Inspired by the beauty of giant manta rays, Olivia Kusio ’21 spent her summer working to protect a vulnerable species by educating fishing communities in Peru and helping them adapt to dramatic climate change.
The majestic leviathans with the otherworldly silhouette coast gracefully through an underwater landscape. In high definition, the movie scene could almost be confused for some alien world conceived by the Hollywood mind of Ridley Scott or James Cameron. But as Olivia Kusio ’21 watched the documentary about manta rays, she was inspired to seek a summer Service Focus project based somewhere in the depths off the coast of Peru.
Kusio, whose concentration at Princeton is in environmental engineering, came closer to that vision this summer through an Office of International Programs internship with Planeta Oceano, a nonprofit dedicated to conserving coastal and marine environments. “Planeta Oceano spearheaded the effort to have a Peruvian law protecting manta rays, so that was part of the reason that drew me there,” she says.
Giant manta rays, graceful kite-shaped ocean gliders that can grow up to 23 feet from wingtip to wingtip, have become a vulnerable species due both to overfishing — their meat and gill plates are a delicacy in Asia — and being inadvertently tangled in fishermen’s nets.
Conserving aquatic life, and addressing the degradation of the environment through climate change, doesn’t have to be at odds with people’s livelihoods, however. “The people who are most aware of these issues are those who are being affected by them the most,” says Kusio, who simultaneously worked with Connecting Schools, a youth leadership program that helped develop and mobilize a global network of environmentally passionate young people. “Communities living in the rain forest or coastal areas see that there are changes in the environment and they know there’s something wrong.”
An Evolving Economy
On her arrival in Lima, the Peruvian capital that is home to more than a third of the country’s population, Kusio was assigned to a team that was designing a marine education center in Zorritos, one of the northern fishing villages where manta rays remained an integral — albeit outlawed — part of the declining marine economy.
Planeta Oceano’s goal is to educate fishers about manta conservation and the long-term advantages of ecotourism for their families and communities. Instead of hunting manta rays, they can become tour-guide ambassadors for the regal marine giants.
“We worked on creating the exhibition, thinking about ways we could facilitate interaction between tourists and the local fishermen and students,” Kusio says. “We also planned a space for scientists to come and do their research, as well as places for workshops for the local people. It was kind of a cultural center.”
Kusio also traveled to rural parts of Peru that were facing increasing hardship due to jarring environmental change. “We met with rain-forest communities that had gone from hunting endangered animals to practicing ecotourism,” Kusio says. “What they really needed was a tool that would help them see an alternative. And that tool was education."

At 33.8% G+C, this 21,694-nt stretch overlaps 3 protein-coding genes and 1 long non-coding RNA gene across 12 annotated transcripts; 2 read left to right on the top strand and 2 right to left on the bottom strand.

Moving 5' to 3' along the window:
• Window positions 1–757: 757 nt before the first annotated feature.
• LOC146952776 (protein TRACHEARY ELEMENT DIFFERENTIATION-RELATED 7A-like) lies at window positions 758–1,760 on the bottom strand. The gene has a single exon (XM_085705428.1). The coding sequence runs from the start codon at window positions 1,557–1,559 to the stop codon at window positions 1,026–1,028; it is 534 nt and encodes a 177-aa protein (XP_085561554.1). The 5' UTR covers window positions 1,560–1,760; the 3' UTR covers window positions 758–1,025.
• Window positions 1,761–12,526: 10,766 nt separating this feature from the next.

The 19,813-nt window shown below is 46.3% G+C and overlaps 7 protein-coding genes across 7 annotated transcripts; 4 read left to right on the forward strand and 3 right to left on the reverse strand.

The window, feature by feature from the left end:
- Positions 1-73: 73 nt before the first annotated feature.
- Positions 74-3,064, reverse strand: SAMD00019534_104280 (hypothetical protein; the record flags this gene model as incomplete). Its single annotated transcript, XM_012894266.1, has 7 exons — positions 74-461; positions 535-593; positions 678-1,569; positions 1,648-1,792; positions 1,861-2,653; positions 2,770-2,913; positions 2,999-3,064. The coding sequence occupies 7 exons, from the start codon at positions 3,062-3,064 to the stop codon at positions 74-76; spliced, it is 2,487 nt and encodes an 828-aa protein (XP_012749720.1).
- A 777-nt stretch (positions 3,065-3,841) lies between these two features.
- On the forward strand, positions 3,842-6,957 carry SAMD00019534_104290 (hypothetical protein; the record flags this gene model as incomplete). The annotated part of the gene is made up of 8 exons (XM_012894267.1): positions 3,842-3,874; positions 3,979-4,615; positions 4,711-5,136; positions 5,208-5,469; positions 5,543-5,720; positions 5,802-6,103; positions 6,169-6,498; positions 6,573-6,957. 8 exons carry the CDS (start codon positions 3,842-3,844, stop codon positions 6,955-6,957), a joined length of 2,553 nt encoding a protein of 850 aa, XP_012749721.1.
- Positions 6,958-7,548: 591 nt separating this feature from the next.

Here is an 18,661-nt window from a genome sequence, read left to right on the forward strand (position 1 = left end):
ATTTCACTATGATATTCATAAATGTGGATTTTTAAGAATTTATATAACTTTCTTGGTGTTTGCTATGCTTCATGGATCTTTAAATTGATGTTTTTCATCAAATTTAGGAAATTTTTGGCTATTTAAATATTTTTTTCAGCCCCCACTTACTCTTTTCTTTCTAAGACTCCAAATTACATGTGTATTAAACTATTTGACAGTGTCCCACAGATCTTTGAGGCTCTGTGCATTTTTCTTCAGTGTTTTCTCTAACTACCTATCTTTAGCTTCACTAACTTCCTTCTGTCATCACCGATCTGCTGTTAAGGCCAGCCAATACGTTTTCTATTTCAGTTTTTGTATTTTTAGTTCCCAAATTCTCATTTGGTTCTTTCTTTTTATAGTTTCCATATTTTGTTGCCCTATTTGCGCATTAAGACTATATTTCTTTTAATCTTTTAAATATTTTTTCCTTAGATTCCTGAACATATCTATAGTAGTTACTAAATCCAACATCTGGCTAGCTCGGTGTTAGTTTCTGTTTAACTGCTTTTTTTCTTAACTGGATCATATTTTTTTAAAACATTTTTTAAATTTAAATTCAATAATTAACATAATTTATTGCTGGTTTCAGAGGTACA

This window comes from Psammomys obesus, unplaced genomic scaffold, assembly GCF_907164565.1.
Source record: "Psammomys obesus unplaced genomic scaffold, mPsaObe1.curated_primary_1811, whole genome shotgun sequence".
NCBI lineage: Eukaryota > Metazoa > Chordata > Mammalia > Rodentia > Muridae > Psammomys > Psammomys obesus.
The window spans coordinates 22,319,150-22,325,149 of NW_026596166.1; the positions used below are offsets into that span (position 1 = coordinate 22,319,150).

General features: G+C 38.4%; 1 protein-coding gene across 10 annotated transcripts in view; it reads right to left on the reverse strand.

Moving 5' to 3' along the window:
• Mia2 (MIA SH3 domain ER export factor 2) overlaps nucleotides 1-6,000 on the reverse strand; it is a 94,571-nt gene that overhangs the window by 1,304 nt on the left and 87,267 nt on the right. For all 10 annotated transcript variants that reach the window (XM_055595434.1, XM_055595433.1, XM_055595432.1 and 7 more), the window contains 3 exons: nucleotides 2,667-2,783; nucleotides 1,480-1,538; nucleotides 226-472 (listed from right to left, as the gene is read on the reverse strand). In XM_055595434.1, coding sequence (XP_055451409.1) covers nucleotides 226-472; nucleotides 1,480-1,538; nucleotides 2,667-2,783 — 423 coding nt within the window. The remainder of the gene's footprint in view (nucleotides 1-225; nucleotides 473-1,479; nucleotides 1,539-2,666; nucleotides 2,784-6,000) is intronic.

Flowing in All Directions
As she and her colleagues met with community members, knowledge flowed in both directions. “In terms of making an impact in people’s lives, what’s most important is to listen to what people want before thinking of a solution or deciding how to tackle a problem,” Kusio says. “They know their issues and they have their own aspirations. I can work on a project that can help create a change, but if communities and people aren’t willing to work with that and adopt it, then you can forget about it.
“It’s no longer just about solving an issue with the environment — it’s about getting together with communities that can help support it and protect it.”
Kusio, who lives in New York City and had never visited South America before, loved her experience in Peru. “It was every single kind of environment pieced together into one country — you have the desert, you have the mountains, you have glaciers, you have rain forests,” she says. “Every city has a completely different environment, and the diversity of the natural environment created so much diversity in terms of community development and community culture, from their legends to their traditions.”
She has one regret about the summer, but it is one that will ensure her return to Peru. Kusio’s work and travel schedule were so packed that she missed out on her opportunity to meet the giant manta rays up close. “We were supposed to go on a tagging trip on our last weekend, but we weren’t done with our projects, so I didn’t get to go,” Kusio says.
“I hope to return to Peru one day and see them for myself — and maybe visit the center we designed.”